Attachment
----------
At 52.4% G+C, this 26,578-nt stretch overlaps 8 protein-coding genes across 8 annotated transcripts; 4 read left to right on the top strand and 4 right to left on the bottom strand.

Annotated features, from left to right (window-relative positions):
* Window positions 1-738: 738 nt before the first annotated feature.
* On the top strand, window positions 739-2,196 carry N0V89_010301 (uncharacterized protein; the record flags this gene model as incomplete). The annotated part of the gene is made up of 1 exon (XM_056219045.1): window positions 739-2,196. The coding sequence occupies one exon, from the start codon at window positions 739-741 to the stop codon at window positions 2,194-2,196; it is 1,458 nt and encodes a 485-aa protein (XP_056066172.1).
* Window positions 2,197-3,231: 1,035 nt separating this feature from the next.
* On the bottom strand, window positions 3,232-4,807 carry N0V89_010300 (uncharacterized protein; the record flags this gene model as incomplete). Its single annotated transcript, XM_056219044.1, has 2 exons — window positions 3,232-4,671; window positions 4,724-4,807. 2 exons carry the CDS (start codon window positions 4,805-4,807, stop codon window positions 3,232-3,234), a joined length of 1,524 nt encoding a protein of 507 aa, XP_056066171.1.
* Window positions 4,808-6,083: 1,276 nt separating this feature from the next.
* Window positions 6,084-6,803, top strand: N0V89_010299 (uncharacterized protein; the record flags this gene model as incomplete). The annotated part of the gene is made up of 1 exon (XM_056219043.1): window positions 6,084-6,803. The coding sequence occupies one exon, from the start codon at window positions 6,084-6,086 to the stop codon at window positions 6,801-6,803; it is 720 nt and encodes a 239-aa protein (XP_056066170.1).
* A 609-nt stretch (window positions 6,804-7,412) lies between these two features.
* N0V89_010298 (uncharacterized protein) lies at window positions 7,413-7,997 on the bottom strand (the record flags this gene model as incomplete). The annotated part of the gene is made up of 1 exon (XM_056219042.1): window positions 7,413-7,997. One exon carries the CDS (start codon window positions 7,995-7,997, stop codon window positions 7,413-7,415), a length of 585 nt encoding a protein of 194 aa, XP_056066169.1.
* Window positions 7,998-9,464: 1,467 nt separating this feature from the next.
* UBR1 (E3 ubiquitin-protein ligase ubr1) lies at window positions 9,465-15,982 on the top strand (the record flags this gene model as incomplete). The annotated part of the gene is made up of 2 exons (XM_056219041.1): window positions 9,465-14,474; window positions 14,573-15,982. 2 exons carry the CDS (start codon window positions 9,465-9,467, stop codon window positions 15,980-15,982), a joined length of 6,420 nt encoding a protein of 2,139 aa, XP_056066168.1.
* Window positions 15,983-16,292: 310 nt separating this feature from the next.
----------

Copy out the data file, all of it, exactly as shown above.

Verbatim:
At 52.4% G+C, this 26,578-nt stretch overlaps 8 protein-coding genes across 8 annotated transcripts; 4 read left to right on the top strand and 4 right to left on the bottom strand.

Annotated features, from left to right (window-relative positions):
* Window positions 1-738: 738 nt before the first annotated feature.
* On the top strand, window positions 739-2,196 carry N0V89_010301 (uncharacterized protein; the record flags this gene model as incomplete). The annotated part of the gene is made up of 1 exon (XM_056219045.1): window positions 739-2,196. The coding sequence occupies one exon, from the start codon at window positions 739-741 to the stop codon at window positions 2,194-2,196; it is 1,458 nt and encodes a 485-aa protein (XP_056066172.1).
* Window positions 2,197-3,231: 1,035 nt separating this feature from the next.
* On the bottom strand, window positions 3,232-4,807 carry N0V89_010300 (uncharacterized protein; the record flags this gene model as incomplete). Its single annotated transcript, XM_056219044.1, has 2 exons — window positions 3,232-4,671; window positions 4,724-4,807. 2 exons carry the CDS (start codon window positions 4,805-4,807, stop codon window positions 3,232-3,234), a joined length of 1,524 nt encoding a protein of 507 aa, XP_056066171.1.
* Window positions 4,808-6,083: 1,276 nt separating this feature from the next.
* Window positions 6,084-6,803, top strand: N0V89_010299 (uncharacterized protein; the record flags this gene model as incomplete). The annotated part of the gene is made up of 1 exon (XM_056219043.1): window positions 6,084-6,803. The coding sequence occupies one exon, from the start codon at window positions 6,084-6,086 to the stop codon at window positions 6,801-6,803; it is 720 nt and encodes a 239-aa protein (XP_056066170.1).
* A 609-nt stretch (window positions 6,804-7,412) lies between these two features.
* N0V89_010298 (uncharacterized protein) lies at window positions 7,413-7,997 on the bottom strand (the record flags this gene model as incomplete). The annotated part of the gene is made up of 1 exon (XM_056219042.1): window positions 7,413-7,997. One exon carries the CDS (start codon window positions 7,995-7,997, stop codon window positions 7,413-7,415), a length of 585 nt encoding a protein of 194 aa, XP_056066169.1.
* Window positions 7,998-9,464: 1,467 nt separating this feature from the next.
* UBR1 (E3 ubiquitin-protein ligase ubr1) lies at window positions 9,465-15,982 on the top strand (the record flags this gene model as incomplete). The annotated part of the gene is made up of 2 exons (XM_056219041.1): window positions 9,465-14,474; window positions 14,573-15,982. 2 exons carry the CDS (start codon window positions 9,465-9,467, stop codon window positions 15,980-15,982), a joined length of 6,420 nt encoding a protein of 2,139 aa, XP_056066168.1.
* Window positions 15,983-16,292: 310 nt separating this feature from the next.